Researchers from the University of Cambridge have this month published the results of a collaborative project, supported by the OpenPlant Fund, to develop droplet-based microfluidics systems for rapid prototyping in plant systems. The paper describes how they have achieved on-chip encapsulation and analysis of protoplasts isolated from the emergent plant model Marchantia polymorpha. We caught up with the team to find out more about their OpenPlant Fund project. Read on to find out more...
Yu Z, Boehm CR, Hibberd JM, Abell C, Haseloff J, Burgess SJ, et al. (2018) Droplet-based microfluidic analysis and screening of single plant cells. PLoS ONE 13(5): e0196810.
Droplet-based microfluidics has been used to facilitate high-throughput analysis of individual prokaryote and mammalian cells. However, there is a scarcity of similar workflows applicable to rapid phenotyping of plant systems where phenotyping analyses typically are time-consuming and low-throughput. We report on-chip encapsulation and analysis of protoplasts isolated from the emergent plant model Marchantia polymorpha at processing rates of >100,000 cells per hour. We use our microfluidic system to quantify the stochastic properties of a heat-inducible promoter across a population of transgenic protoplasts to demonstrate its potential for assessing gene expression activity in response to environmental conditions. We further demonstrate on-chip sorting of droplets containing YFP-expressing protoplasts from wild type cells using dielectrophoresis force. This work opens the door to droplet-based microfluidic analysis of plant cells for applications ranging from high-throughput characterisation of DNA parts to single-cell genomics to selection of rare plant phenotypes.
Interview with the OpenPlant Fund team
A brief overview of the project
A current limitation for plant synthetic biology involves high-throughput screening of genetic parts in plants. Current approaches require testing circuits in individual plants, through transient or stable transgenics. Applying these techniques to hundreds of different circuits is not feasible at a laboratory scale. In this project, we use droplet based microfluidics to isolate and characterise both gene expression activity and chlorophyll content on single plant protoplasts at a high throughput scale. Our device can potentially analyse protoplasts at a processing rate of > 100,000 cells per hour. We use this system to quantify the stochastic properties of a heat-inducible promoter across a population of transgenic Marchantia polymorpha protoplasts to demonstrate its potential for assessing gene expression activity in response to environmental conditions. In addition, we managed to sort droplets containing YFP-expressing protoplasts from wild type cells using dielectrophoresis force. This work opens the door to droplet-based microfluidic analysis of plant cells for applications ranging from high-throughput characterisation of DNA parts to single-cell genomics to selection of rare plant phenotypes.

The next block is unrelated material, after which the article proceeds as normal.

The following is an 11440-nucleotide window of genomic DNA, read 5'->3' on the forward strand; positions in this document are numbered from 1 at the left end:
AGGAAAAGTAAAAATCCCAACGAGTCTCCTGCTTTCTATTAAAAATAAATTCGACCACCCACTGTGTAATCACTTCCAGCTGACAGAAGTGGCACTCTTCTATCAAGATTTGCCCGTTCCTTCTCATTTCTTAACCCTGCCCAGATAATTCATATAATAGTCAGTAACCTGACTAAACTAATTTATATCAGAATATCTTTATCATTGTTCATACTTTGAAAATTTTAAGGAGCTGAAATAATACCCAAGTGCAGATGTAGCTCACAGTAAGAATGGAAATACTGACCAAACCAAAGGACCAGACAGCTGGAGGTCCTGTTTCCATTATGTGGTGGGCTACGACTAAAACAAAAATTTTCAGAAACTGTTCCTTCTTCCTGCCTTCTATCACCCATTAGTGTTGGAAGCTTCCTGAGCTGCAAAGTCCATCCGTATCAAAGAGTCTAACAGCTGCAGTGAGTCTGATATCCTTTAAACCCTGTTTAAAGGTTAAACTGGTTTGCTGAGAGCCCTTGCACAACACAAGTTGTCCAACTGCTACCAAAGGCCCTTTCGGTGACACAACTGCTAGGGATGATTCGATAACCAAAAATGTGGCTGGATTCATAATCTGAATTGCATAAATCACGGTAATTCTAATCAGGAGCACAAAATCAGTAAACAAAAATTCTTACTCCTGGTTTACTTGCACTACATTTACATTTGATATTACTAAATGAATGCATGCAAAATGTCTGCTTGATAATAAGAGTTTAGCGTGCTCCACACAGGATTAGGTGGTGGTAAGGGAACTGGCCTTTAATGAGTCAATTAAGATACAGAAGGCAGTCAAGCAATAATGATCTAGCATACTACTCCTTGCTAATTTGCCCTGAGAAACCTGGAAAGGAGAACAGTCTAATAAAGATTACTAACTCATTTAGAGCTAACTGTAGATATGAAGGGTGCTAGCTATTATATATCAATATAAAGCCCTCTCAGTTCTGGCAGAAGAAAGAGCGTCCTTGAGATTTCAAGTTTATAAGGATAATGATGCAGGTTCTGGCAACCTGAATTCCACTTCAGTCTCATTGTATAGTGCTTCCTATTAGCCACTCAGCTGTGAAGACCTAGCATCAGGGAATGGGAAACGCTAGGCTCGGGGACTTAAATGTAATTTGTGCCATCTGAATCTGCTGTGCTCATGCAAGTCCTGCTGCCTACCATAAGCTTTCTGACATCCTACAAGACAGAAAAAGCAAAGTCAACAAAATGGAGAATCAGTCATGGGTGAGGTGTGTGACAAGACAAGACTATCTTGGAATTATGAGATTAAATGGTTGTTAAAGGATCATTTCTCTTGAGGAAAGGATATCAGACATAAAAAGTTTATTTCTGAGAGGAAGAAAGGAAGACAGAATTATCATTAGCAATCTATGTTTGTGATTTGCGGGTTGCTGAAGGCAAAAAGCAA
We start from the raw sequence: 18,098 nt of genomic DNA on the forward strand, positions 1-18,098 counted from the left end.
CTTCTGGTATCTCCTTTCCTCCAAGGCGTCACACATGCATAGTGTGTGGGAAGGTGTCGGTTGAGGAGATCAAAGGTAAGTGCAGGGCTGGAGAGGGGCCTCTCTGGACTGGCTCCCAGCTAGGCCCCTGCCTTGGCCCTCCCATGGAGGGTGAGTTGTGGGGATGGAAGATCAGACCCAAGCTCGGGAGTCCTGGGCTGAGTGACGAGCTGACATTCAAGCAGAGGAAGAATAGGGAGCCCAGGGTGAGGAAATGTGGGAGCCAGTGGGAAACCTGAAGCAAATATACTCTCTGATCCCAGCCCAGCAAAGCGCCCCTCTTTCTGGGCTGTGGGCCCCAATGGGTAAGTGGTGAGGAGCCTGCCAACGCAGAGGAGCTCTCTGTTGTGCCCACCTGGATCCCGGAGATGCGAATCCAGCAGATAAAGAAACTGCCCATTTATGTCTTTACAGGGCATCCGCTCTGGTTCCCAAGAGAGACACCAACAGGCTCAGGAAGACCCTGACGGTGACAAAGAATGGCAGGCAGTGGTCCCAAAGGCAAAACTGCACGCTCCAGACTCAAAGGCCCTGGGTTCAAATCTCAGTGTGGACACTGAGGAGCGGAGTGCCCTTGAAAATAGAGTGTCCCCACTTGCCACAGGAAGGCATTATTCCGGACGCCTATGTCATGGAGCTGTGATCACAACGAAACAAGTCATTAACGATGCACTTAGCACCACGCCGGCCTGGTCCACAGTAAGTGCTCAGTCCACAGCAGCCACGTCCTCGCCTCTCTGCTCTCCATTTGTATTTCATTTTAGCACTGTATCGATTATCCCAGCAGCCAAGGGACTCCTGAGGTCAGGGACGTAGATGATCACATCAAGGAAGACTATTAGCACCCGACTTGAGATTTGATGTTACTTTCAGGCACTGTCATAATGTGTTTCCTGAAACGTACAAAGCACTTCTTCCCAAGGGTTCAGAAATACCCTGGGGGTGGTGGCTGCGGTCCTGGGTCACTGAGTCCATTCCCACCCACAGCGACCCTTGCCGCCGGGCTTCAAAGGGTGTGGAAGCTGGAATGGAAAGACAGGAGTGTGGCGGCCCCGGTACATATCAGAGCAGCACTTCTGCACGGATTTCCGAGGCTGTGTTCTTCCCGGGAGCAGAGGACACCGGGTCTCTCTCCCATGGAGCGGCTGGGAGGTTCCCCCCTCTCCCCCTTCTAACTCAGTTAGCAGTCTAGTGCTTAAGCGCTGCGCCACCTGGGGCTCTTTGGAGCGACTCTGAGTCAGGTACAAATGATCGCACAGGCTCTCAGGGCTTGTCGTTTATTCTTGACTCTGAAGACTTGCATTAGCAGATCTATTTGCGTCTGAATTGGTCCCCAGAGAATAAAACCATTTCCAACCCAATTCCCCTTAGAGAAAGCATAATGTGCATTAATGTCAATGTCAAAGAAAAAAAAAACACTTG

What inspired the project?
Part of our research is focused on identifying DNA regulatory elements that could be used for designing synthetic promoters in plants. To achieve this, we would normally create a reporter construct containing the element of interest and then test its activity on individual plants through transient or stable genetic transformation. This approach can be very time consuming and impedes the researcher to test more than a handful of constructs at the time. Based on this we consider there was a need to develop methods that could accelerate the process. We knew Droplet-based microfluidics has been used to facilitate high throughput analysis of individual prokaryote and mammalian cells so we thought implementing this method in plants will be very useful.
How did this project develop links between Cambridge and Norwich?
During the early stages of the project we teamed up with Oleg Raitskin from the Patron lab at the Earlham Institute. Oleg was very kind to share his experiences with protoplast isolation and also he showed us his method for protoplast transformation in tobacco leaves.
What was your favourite aspect of the project?
We really enjoyed learning more about each other’s area of expertise. This project spans the disciplines of physical chemistry optomechatronics and biology so it gave us an opportunity to approach disciplines in which we were not very familiar.
What is the biggest challenge the team faced?
Preparing high quality protoplast preparations from Marchantia was one of the greater challenges we encountered.
Is there something that came out of the project that you never expected at the beginning?
Being able to perform the sorting was unexpected at the beginning. Protoplasts are very sensitive cells that can burst spontaneously. The fact that we manage not just to isolate and measure but also sort opens a lot of possibilities for further applications.
How did the OpenPlant Fund enable the development of the project?
We could have never done this kind of project without the OpenPlant Fund. Apart of the funding which played a primal role in the development of the project, the OpenPlant fund offered great support across the whole process. For instance, our collaboration was established during a fund mixer organized by the synbio fund. Thanks to the Open Plant initiative we showed our project in various Open Plant meetings which resulted in very useful comments from various colleagues. Finally the costs derived from publishing the paper and making it open access were also covered by the grant.
What are the future opportunities to take this project forward?
Now that the system is set up, the next step could be to expand it to on-chip protoplast transformation (as has been done for other cell types). Protoplast transformation currently requires large amounts of materials (cells and DNA) and is low throughput, so this would be a big plus.